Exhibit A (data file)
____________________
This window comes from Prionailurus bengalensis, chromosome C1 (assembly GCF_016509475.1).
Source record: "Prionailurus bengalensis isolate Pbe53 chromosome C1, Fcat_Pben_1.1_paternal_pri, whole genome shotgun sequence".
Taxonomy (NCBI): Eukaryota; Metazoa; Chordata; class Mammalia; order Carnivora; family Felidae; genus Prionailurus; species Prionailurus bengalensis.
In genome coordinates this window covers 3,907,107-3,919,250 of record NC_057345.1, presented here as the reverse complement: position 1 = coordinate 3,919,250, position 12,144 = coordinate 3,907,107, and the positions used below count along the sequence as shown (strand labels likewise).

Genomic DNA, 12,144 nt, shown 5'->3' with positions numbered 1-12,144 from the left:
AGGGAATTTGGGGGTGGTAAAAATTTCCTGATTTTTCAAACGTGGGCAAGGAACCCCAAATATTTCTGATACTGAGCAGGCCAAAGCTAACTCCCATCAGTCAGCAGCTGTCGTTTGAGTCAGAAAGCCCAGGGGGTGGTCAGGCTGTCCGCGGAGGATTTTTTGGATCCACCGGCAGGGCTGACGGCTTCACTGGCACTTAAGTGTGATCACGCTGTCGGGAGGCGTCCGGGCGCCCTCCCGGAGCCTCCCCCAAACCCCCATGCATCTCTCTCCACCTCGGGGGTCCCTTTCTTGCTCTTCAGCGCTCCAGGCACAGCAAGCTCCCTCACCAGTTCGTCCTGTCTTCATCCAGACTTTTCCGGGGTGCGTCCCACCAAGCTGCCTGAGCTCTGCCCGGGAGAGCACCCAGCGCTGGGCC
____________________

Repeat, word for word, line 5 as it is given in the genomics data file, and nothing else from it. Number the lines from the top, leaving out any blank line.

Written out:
Genomic DNA, 12,144 nt, shown 5'->3' with positions numbered 1-12,144 from the left: